15. #240
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    LIND, Wash. – Many Lind residents scrambled to evacuate Thursday after a fast-moving wildfire tore through the small town. The 2,500-acre fire struck south of Lind, a town of 535 people in the middle of Adams County, around 11:45 a.m. Thursday.

    In this photo, you'll see David Nissen cutting the fire line in Lind, Washington. He was unreal Thursday. He put that tractor where only a few would dare. He was so close volunteer firefighters pulled up with a fire truck in case his tractor caught fire.

    Some heroes don't wear capes.

    The Lind Fire is now fully contained.

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    When you see something that is not right, not just, not fair, you have a moral obligation to say something. To do something." Rep. John Lewis


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  16. #241
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    Respect.

  17. #242
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    Wildfire 2022

    Similar occurred a few years ago near me. Total hero. likely saved a lot of homes and kept the local river canyon from a decimating fire. Had it contained before anybody else arrived
    Last edited by bodywhomper; 08-06-2022 at 12:44 PM.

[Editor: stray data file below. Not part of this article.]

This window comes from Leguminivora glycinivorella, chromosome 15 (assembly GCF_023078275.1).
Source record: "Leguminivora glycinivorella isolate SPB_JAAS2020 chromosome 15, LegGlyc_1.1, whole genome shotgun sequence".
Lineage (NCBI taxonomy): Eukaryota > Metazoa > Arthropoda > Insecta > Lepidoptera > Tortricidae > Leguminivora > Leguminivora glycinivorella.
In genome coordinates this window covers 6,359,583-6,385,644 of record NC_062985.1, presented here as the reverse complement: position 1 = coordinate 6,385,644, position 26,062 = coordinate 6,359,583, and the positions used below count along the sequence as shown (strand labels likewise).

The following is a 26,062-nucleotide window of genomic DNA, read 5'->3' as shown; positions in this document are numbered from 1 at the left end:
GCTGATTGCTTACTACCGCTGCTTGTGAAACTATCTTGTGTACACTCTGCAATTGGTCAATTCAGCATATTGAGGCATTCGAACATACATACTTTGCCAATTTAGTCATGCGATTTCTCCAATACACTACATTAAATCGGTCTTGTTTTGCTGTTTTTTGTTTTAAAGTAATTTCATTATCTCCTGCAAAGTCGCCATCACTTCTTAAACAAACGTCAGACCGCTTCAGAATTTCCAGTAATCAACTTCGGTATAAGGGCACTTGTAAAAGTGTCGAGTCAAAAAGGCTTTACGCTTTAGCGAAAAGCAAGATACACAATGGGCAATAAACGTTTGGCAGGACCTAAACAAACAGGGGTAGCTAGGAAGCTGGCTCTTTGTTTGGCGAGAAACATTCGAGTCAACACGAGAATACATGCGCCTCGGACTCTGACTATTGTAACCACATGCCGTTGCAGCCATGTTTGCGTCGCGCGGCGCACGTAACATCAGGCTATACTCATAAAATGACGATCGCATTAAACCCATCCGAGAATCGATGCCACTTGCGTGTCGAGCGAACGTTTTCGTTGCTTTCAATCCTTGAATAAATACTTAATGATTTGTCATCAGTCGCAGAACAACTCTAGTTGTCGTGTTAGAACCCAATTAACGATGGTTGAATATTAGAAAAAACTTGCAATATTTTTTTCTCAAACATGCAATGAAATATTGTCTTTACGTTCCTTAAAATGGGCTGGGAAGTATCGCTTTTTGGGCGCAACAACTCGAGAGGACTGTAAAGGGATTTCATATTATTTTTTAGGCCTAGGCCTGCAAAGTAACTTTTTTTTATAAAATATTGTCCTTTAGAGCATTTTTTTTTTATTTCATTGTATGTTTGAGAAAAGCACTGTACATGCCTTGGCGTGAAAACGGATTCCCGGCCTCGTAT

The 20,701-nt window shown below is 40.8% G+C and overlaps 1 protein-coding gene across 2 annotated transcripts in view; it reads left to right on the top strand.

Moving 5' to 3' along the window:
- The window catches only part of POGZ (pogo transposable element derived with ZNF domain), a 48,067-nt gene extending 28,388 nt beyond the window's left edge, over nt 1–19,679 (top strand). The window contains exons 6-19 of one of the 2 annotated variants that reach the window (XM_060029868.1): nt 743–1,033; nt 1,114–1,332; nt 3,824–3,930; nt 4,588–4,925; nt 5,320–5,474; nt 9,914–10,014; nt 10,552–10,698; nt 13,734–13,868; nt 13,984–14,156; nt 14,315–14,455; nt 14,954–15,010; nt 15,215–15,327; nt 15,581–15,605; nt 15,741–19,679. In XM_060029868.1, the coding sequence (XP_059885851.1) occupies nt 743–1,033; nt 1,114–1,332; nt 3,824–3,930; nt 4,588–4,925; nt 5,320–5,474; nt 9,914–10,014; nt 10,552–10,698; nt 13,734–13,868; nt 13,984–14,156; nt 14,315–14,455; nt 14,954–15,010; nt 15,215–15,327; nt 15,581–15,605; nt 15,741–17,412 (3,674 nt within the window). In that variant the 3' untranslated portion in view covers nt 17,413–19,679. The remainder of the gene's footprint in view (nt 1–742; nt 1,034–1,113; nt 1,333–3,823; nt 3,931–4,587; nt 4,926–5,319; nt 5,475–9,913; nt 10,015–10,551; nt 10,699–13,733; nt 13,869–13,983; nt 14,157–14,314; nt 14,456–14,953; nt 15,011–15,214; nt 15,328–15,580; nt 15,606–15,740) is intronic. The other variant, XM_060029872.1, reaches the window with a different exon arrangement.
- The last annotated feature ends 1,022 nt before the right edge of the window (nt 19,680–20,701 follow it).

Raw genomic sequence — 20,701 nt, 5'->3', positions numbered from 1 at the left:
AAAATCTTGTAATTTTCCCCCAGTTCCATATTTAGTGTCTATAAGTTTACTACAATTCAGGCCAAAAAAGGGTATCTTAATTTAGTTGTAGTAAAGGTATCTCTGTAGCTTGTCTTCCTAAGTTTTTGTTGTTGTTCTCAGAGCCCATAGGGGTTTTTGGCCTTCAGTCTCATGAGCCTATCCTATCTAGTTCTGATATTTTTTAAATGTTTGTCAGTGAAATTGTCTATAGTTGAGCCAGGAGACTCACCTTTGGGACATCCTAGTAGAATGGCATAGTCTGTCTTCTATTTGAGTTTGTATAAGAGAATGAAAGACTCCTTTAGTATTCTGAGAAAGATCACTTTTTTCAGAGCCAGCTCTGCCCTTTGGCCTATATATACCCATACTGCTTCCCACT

18. #243
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    Update from the National Interagency Fire Center:

    #NationalFireNews: Currently, 71 large fires and complexes have burned 1,693,559 acres in 15 states. Seven new large fires were reported yesterday: two in California and Texas, and one each in Georgia, Nebraska and Oregon. More than 12,200 wildland firefighters and support personnel are assigned to incidents. Three Type 1 incident management teams (IMTs), nine Type 2 IMTs and two complex IMTs are assigned to incidents in several western states.

    Critical fire weather with dry and very windy conditions in parts of the Northwest, Great Basin and Northern Rockies areas will increase the potential for wildfires. Wildland fire managers are prepared for possible thunderstorms across Oregon, northern Great Basin and southern Montana that could ignite very dry fuels. #FireYear2022